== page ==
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Updating Stravinsky

In three updates, Weiss' clowns lead us through an imaginative carnival of the mind--until they seem to start running out the clock.


Don't be fooled: Clowns frequently have a lot more on their minds than just fun and games. The Katsina clowns serve the Hopi by correcting inappropriate behavior--sometimes by permanently removing the offending party. King Lear's Fool does much more than invent new jokes. The jester in Poe's "Hop-Frog" objects to the degradation of his slavery by pulling a really hot one. He immolates his merciless captors in plain view of their wives.

A glance at the original versions of Igor Stravinsky's ballets Petruschka and Pulcinella confirm the graver aspects of a dangerous occupation. In Petruschka, a decidedly existential puppet rails at the magician who animated him, before leaving his cold cell to compete with a warrior Moor for a woman who doesn't love him. Petruschka then loses and dies at his sword: Such, dear friends, is show business.

Pulcinella begins with a death threat: Since all the girls are in love with the clown, the guys in the neighborhood decide to off him. And though Jeu de Cartes (A Game of Cards) clearly bears the elements of jest--Stravinsky's original subtitle for it was "A Ballet in Three Deals"--its joker imposes social upheaval on the royal order by merely shuffling the deck.

Love, death, loneliness, anarchy, alienation--big ticket items all, and heavy lifting for a trio of clowns. It's enough to remind us that jesters couldn't make light of the human condition without substantially laying hands on it to begin with--or having it lay substantial hands on them.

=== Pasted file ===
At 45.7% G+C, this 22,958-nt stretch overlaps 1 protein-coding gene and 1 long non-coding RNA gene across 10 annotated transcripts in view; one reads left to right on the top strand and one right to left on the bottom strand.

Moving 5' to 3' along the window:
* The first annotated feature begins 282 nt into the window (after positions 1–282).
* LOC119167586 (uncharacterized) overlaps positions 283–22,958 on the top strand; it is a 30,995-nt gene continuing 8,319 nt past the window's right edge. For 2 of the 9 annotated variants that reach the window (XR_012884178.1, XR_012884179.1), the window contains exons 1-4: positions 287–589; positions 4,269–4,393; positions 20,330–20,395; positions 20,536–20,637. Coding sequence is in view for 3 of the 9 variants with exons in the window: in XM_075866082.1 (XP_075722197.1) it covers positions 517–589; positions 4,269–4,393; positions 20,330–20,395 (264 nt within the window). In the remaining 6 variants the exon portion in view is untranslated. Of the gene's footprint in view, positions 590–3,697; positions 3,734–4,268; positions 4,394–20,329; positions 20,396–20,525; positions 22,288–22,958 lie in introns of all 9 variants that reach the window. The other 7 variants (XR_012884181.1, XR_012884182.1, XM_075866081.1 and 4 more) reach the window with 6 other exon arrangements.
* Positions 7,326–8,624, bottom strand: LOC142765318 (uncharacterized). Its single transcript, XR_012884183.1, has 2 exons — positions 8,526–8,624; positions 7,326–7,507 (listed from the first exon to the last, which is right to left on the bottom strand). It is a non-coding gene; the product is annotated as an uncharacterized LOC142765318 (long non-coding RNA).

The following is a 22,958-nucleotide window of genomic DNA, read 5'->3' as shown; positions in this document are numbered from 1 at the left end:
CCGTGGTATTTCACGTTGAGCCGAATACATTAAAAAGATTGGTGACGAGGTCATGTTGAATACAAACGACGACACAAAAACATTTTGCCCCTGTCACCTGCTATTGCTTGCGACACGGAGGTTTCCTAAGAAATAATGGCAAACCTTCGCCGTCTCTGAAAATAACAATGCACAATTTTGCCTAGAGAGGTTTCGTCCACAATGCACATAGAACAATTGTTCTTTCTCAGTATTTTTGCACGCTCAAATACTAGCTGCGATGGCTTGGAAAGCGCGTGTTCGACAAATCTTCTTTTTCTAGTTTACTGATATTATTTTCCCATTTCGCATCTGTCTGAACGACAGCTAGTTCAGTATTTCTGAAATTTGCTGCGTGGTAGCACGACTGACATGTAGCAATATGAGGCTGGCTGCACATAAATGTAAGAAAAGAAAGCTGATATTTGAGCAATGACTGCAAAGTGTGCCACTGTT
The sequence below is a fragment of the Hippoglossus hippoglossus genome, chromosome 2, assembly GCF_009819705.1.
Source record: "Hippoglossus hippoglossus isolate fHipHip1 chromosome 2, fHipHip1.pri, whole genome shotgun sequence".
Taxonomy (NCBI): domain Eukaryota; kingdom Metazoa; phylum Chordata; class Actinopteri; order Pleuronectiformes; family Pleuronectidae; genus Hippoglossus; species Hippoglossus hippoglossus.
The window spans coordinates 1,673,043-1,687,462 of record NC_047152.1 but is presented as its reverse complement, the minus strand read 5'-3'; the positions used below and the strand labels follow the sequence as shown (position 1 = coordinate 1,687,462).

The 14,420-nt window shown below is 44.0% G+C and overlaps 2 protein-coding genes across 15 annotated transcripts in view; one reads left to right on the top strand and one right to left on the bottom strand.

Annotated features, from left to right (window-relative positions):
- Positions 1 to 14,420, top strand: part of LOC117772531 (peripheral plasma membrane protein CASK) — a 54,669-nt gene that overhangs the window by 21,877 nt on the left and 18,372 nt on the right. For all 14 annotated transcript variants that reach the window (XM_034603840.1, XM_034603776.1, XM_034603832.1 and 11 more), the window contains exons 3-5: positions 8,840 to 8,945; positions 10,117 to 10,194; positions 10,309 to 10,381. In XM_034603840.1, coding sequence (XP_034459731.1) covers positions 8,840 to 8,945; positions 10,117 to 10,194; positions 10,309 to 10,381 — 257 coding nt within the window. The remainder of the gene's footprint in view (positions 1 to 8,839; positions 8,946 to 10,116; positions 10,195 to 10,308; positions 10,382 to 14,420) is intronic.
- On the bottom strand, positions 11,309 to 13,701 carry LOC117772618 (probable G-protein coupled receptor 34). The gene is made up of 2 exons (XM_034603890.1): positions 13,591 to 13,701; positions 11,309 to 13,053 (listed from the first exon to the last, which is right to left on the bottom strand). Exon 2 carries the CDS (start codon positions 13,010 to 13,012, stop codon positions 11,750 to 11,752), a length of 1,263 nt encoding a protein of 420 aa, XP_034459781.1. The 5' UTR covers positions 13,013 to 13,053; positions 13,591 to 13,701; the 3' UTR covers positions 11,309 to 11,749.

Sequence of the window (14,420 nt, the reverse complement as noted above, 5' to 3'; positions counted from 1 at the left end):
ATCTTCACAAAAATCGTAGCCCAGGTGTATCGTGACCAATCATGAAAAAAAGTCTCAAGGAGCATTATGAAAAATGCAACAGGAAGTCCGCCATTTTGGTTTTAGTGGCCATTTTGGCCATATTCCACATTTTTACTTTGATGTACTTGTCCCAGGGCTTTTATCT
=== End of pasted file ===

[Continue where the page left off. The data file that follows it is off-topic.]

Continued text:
Which is one of the most noticeable things about choreographer Robert Weiss and librettist Linda Belans' revisions: the stakes have been considerably reduced in two of the three sections.

In itself, this isn't necessarily cause for alarm. It's hard to picture a new Petruschka grimmer than the original, and new artists exploring old themes frequently make refreshing discoveries. In large part, such is the case with this Petruschka.

In its masterful opening, Weiss and Belans take us backstage at the circus. A flurry of activity is taking place: A trio of men rehearse a series of bravura leaps, while the ringmaster auditions a young woman. And in the lower left-hand corner of this picture, without making a lot of fuss, a man whose bald head is covered in chalk-white stage makeup is quietly falling in love. He's Petruschka. The new auditionee is Columbine.

In a triumph of choreography, direction and stage composition we see it all. The combination gives the tantalizing illusion that we're eavesdropping, seeing something we're not supposed to be. Instead of looking at a character's life, we feel we're looking into it.

Come showtime, the ringmaster ushers acts onstage by brandishing a long red flail, and dancers pantomime various animals--some more successfully than others. The audience applauds when Columbine places her head in the oversized "jaws" of three lions. Ross Kolman's lights accentuate the drama when they isolate Petruschka, the Ringmaster and the Moor in separate overhead spotlights at center stage.